The Process and Costs of Beekeeping

How to start beekeeping

Beekeeping is a hobby, a passion and – for the very motivated – even a business.

While there can be a steep learning curve to successfully keeping bees, the trick is to minimize your frustration, your costs and your losses with a bit of upfront research. To help, here is a concise guide for beginners on how to start beekeeping.

How a colony of bees is structured

Before you can become a beekeeper, you must first appreciate how bee colonies exist. The vast majority of all bee colonies are kept by beekeepers who, in return for honey, help the colonies to fight off predators like skunks and bears, successfully defend against intruders such as wasps, and live through diseases like mite infestations.

While hive sizes and shapes can vary quite dramatically, the average honeybee colony is usually between 25,000 and 50,000 bees. Each colony will have one queen bee who lays upwards of 1,000 to 1,500 eggs each day. Then the colony will have male bees, who mate with queens from other colonies, and worker bees who do all the work to make the honeycomb, collect the pollen and keep the hive functioning.

To create a colony, you need a queen bee, some drones and worker bees, and a contained space that protects the bees and allows them to create the honeycomb where they lay their eggs and store their food (and eventually their honey).

Start with the beehive

A beehive is a container or vessel that a colony of bees use to make a home and eventually, produce honey. While the beehive is often referred to in the singular, it’s actually made up of a number of different components. Most beehives include:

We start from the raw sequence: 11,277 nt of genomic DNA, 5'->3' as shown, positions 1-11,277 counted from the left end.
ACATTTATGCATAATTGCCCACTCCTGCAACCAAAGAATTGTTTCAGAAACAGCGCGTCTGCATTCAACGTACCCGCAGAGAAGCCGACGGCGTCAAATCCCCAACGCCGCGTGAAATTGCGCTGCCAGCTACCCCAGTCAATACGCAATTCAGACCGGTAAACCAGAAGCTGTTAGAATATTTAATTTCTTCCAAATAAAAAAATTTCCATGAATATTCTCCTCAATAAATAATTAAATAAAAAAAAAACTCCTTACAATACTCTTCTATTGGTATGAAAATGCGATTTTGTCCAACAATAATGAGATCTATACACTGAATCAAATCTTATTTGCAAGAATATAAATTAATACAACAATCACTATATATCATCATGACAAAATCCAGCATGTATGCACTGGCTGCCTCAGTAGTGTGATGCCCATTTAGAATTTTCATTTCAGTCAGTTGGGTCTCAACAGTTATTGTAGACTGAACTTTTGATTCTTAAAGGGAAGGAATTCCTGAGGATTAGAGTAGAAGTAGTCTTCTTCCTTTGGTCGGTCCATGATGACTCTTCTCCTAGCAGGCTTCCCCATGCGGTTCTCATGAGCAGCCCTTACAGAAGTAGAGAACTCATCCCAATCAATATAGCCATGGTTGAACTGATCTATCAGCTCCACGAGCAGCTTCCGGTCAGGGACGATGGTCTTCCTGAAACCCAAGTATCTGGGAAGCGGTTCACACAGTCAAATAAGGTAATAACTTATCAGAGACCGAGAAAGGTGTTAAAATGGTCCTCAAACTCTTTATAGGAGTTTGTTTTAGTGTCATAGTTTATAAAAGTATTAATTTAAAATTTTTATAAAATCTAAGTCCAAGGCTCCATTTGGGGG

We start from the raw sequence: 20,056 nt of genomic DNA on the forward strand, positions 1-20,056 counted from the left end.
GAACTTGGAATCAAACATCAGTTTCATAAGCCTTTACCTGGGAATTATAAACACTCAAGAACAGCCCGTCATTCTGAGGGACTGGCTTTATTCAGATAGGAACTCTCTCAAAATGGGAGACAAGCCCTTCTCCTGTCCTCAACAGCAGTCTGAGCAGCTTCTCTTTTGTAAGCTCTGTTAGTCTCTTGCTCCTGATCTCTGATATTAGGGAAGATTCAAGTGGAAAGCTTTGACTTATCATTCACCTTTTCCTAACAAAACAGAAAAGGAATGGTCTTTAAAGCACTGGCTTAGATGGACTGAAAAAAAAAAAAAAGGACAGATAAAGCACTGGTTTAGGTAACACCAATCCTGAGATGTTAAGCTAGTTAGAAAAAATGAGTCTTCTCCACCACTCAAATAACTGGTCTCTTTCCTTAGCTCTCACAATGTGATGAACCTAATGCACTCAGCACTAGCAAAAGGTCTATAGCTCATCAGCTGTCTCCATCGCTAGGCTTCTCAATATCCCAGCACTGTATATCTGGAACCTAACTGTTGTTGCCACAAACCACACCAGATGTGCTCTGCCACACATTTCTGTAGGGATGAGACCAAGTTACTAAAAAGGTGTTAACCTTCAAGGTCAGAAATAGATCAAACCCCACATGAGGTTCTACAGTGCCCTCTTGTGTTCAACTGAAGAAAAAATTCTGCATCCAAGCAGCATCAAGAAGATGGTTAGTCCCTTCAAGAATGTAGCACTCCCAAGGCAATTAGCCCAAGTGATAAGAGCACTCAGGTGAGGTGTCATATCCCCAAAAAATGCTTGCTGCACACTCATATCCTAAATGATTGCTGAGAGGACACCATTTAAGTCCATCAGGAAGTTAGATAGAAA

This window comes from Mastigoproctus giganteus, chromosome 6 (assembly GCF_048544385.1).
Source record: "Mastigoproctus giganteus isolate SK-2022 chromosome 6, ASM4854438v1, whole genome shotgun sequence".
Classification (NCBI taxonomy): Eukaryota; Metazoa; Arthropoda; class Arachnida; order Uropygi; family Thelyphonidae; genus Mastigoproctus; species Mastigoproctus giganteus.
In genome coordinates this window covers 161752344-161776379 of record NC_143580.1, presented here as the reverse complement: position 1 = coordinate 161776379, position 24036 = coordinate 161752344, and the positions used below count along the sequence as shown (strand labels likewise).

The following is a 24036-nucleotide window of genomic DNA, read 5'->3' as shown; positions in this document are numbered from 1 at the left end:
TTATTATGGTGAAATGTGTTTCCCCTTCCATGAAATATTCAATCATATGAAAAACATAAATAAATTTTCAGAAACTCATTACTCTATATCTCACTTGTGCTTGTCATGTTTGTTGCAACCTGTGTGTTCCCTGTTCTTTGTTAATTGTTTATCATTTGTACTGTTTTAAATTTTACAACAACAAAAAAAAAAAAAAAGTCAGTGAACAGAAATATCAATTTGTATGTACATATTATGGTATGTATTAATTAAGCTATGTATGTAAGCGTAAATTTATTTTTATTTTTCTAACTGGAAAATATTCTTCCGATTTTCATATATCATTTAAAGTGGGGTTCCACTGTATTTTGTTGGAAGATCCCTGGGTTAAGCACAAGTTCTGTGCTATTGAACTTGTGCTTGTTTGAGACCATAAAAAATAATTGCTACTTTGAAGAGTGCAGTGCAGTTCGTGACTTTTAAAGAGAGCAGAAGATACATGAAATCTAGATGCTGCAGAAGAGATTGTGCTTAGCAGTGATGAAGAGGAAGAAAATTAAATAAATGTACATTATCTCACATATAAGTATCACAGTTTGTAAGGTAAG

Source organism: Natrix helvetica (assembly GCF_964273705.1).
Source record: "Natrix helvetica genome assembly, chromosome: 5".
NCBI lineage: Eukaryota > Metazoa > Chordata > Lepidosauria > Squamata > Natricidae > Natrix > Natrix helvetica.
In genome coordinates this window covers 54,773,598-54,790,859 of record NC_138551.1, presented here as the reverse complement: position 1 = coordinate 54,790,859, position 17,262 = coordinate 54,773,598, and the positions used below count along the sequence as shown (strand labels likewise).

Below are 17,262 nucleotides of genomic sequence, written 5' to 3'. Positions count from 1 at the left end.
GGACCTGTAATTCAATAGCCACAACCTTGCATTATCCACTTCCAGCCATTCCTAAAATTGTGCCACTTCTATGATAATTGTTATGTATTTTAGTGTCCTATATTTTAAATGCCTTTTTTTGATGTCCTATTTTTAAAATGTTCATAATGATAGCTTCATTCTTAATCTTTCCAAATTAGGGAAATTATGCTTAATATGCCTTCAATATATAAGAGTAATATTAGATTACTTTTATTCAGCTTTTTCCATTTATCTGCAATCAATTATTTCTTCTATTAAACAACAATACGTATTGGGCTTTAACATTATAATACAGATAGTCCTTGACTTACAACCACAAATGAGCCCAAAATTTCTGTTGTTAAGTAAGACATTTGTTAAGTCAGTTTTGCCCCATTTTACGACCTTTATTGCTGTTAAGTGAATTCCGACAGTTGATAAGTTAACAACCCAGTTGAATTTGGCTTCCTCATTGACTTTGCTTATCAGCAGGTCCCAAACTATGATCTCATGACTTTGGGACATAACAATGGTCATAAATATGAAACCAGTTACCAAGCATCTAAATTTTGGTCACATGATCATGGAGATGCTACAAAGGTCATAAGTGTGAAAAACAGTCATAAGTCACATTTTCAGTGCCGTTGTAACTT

• Outer cover: the exterior that protects against the elements.
  • Inner cover: prevents bees from attaching honeycomb to the outer cover and provides an air pocket that helps with insulating the hive.
  • Shallow honey supers: this is where the bees will store the surplus honey that you will eventually harvest.
  • Queen excluder: placed between the brood nest and the honey supers, so the queen doesn’t lay eggs in the honey supers. This is required if there is only one hive box.
  • Brood chamber (aka hive body): large wood box (called a super or honey super) that can hold up to 10 frames of honeycomb, where bees store honey and lay their brood. In colder climates, two hive bodies are best.
  • Bottom board: wooden stand where the hive rests. This bottom board needs to be put on top of bricks or concrete blocks to keep it, and the hive, up off the ground.
  • Hive stand: keeps the hive off the ground and helps keep the hive dry and warm.

Most hive keepers purchase their hives, but for those who are particularly handy, it’s possible to build these bee houses. Keep in mind, however, that all exterior wooden parts should be coated with a good oil or latex paint, to help protect the hive from the elements, while the interior frames should be held together with nontoxic wood glue and nails. For instructions and tips, see Familyhandyman’s great guide.

Add the frames